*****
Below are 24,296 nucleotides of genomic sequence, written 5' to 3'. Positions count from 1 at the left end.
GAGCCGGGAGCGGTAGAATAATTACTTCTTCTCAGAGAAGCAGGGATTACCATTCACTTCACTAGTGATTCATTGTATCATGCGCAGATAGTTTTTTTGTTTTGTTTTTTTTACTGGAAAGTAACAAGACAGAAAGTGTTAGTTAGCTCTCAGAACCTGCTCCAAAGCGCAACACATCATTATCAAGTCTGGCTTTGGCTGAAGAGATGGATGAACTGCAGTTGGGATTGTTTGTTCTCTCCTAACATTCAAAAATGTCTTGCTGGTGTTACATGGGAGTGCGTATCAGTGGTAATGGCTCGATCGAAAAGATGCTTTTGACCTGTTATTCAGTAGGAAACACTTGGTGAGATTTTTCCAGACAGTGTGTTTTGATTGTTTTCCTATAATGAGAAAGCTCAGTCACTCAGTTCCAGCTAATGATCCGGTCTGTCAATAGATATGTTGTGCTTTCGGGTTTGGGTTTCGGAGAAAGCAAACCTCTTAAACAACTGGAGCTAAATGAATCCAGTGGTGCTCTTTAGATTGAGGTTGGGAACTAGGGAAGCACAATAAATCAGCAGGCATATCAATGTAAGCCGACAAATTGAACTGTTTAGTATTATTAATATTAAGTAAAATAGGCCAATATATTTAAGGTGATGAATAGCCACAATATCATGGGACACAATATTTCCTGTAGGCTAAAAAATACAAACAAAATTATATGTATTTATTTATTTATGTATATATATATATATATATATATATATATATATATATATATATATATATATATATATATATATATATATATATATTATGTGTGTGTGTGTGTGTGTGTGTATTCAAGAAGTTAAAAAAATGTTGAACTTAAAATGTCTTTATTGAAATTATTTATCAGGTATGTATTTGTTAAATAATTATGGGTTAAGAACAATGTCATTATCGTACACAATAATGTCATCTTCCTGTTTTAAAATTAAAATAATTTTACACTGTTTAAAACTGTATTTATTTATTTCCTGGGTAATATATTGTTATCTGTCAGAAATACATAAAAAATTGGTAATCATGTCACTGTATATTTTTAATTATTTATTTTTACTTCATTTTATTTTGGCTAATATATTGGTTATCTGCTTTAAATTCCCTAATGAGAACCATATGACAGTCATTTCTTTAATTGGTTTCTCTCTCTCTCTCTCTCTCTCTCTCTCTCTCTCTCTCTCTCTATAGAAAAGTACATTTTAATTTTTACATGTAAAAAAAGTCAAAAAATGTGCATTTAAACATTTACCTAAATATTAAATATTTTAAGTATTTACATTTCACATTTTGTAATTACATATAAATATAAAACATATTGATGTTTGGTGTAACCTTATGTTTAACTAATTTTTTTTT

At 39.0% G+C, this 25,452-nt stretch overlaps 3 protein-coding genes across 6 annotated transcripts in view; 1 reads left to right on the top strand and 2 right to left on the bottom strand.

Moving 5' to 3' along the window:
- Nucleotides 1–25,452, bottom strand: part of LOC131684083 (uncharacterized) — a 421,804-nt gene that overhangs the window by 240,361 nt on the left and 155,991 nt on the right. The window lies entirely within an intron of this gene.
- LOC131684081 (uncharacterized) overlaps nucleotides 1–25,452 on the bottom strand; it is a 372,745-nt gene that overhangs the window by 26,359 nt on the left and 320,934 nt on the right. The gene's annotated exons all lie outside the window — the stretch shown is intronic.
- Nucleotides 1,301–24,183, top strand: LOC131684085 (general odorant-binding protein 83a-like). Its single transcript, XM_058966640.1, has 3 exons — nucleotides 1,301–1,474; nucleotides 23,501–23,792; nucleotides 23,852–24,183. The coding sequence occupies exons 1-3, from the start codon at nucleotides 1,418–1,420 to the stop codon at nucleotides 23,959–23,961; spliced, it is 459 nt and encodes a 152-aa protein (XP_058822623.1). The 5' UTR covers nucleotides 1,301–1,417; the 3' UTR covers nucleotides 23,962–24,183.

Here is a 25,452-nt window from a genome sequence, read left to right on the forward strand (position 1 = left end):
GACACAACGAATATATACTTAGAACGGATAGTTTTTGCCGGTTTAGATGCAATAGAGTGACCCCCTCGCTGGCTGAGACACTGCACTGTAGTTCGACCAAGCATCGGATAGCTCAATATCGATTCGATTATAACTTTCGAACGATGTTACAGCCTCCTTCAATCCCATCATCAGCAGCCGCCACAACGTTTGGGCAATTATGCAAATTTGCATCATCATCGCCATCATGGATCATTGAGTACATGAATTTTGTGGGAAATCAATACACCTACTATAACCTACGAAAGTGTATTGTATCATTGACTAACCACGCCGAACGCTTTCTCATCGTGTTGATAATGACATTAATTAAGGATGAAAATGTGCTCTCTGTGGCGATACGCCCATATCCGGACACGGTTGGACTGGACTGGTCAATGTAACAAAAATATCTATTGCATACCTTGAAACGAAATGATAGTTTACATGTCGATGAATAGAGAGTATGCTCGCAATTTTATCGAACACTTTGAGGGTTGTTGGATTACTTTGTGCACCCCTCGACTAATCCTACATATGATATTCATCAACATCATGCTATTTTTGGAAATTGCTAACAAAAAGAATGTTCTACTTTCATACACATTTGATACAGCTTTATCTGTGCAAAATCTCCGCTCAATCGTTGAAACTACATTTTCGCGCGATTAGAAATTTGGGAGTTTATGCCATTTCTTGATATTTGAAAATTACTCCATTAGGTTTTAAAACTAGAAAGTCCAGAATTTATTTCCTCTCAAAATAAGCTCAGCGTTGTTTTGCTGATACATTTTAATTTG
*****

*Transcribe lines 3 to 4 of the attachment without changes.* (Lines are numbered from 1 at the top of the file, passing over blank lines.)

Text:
At 39.0% G+C, this 25,452-nt stretch overlaps 3 protein-coding genes across 6 annotated transcripts in view; 1 reads left to right on the top strand and 2 right to left on the bottom strand.

Moving 5' to 3' along the window: